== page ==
Opel engines have a chronic problem with vacuum leaks at the intake manifold-to-head gasket, the carb-to-intake manifold, and the hoses going to the intake manifold and this is the reason that many perfectly fine Opels end up in a barn with 70K miles on them: One day they just won't start, even though they have plenty of spark and fuel and everything else about the engine is just fine. The six bolts that hold the intake/exhaust manifolds to the engine are "shared" between the 2 manifolds and they are torqued slightly less(33 ft/lbs) than bolts that size are normally torqued to. Normally, bolts that size would get torqued to 45-50 ft/lbs elsewhere on the car. This is because the exhaust manifold gets red hot and expands, but the intake manifold will be much cooler with fresh air flowing through it and it doesn't hardly expand at all. This creates a thickness differential atthe bolting flanges of the manifolds. Those 4 middle bolts are simultaneously holding the intake/exhaust on. If you tighten those bolts to 45-50 the exhaust manifold expansion, when it gets red hot, will snap the heads of the bolts off, so they are torqued to 33 ft/lbs. But this is a fraction too loose to stand the test of time and those bolts slowly unscrew over time and one day your car won't start. Long time Opelers know to check the tightness of those bolts once a year or whenever the car gets finicky to start. It's darn near impossible to fit a torque wrench on those 4 middle bolts, so torquing them is often done by "feel".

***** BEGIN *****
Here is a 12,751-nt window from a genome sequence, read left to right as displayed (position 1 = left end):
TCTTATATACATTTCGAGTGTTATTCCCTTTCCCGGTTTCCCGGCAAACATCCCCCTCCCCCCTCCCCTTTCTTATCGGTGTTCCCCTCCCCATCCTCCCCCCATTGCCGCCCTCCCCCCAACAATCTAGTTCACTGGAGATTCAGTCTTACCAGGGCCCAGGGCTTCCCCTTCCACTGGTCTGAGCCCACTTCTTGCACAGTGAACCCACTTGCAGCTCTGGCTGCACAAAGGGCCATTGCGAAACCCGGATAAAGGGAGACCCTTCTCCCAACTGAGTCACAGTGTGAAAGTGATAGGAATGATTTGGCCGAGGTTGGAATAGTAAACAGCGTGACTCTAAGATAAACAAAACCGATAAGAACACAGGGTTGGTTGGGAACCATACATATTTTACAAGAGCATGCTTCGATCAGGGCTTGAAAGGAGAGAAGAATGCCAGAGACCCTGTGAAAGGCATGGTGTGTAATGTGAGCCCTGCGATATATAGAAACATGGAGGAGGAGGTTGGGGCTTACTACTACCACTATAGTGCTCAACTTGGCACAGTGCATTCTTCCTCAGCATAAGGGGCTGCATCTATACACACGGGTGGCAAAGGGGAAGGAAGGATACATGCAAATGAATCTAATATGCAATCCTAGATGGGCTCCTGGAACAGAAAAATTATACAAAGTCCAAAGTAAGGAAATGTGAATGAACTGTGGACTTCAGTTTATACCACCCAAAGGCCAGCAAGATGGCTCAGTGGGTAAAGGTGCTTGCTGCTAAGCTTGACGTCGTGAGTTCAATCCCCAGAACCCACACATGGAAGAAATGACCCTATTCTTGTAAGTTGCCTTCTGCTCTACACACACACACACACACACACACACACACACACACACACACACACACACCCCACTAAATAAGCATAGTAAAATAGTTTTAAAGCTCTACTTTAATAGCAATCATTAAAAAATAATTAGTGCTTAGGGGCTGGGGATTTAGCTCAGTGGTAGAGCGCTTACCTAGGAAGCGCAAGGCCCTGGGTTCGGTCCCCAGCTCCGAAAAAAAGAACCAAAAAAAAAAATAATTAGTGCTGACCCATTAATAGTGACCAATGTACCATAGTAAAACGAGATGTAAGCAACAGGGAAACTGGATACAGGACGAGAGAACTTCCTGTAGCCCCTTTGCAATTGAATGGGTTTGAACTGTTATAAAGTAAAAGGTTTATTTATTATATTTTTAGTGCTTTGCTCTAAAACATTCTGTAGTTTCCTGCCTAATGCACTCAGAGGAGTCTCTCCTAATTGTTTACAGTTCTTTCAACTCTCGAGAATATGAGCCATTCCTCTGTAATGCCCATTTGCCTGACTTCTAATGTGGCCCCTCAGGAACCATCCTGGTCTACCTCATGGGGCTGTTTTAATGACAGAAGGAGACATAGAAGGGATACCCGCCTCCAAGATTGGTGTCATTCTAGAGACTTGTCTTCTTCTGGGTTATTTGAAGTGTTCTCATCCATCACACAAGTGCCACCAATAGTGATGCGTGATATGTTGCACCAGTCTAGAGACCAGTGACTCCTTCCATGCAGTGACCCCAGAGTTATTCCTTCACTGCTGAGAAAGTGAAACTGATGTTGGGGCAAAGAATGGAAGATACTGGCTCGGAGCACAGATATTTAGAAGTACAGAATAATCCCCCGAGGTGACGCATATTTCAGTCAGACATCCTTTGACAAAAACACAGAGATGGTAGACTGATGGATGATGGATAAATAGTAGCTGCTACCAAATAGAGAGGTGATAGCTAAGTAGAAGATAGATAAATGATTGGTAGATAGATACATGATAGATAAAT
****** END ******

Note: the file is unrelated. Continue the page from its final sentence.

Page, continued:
That makes sense because the Opel only has 77,000 miles on it. It looked like my great uncle was fiddling with the fuel pump. Maybe it wasn't starting for him.
 

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Just Some Dude in Jersey
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It has been my observation that almost every decent condition GT that someone finds in a barn, with nothing apparently wrong with it, has mileage somewhere in the 70K's.

Even better, your car has an automatic, which I prefer, and that means that you will probably discover that the engine will actually run and the rear axle will be healthy. Stick shifts create a direct link from your tires to your piston rings and every time you take your foot off the gas your piston rings now become your brakes. As a consequence, it has been observed that automatics have less wear on the entire drivetrain. The automatics are Chevy TH180's and are virtually indestructible and will outlive the car, so the rear axle and tranny probably will be in excellent condition and there's a good chance that your engine is servicable. Remember that our cars have flat tappet lifters and require that zinc(ZDDP) be added to the oil. You will also have to have hardened exhaust seats installed in the head, when you can afford it, because of modern unleaded gas.
 

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Discussion Starter · #18 ·
It has been my observation that almost every decent condition GT that someone finds in a barn, with nothing apparently wrong with it, has mileage somewhere in the 70K's.